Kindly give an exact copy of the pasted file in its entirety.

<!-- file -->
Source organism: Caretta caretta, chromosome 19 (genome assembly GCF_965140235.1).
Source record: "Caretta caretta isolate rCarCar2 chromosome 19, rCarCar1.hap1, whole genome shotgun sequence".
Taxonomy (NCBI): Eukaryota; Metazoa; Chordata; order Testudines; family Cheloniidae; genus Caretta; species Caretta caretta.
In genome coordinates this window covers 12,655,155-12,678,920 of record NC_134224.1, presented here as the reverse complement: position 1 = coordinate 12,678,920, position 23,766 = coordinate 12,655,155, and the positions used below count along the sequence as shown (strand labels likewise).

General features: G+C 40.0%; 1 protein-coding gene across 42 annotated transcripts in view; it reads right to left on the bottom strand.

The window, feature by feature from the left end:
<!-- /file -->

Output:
Source organism: Caretta caretta, chromosome 19 (genome assembly GCF_965140235.1).
Source record: "Caretta caretta isolate rCarCar2 chromosome 19, rCarCar1.hap1, whole genome shotgun sequence".
Taxonomy (NCBI): Eukaryota; Metazoa; Chordata; order Testudines; family Cheloniidae; genus Caretta; species Caretta caretta.
In genome coordinates this window covers 12,655,155-12,678,920 of record NC_134224.1, presented here as the reverse complement: position 1 = coordinate 12,678,920, position 23,766 = coordinate 12,655,155, and the positions used below count along the sequence as shown (strand labels likewise).

General features: G+C 40.0%; 1 protein-coding gene across 42 annotated transcripts in view; it reads right to left on the bottom strand.

The window, feature by feature from the left end: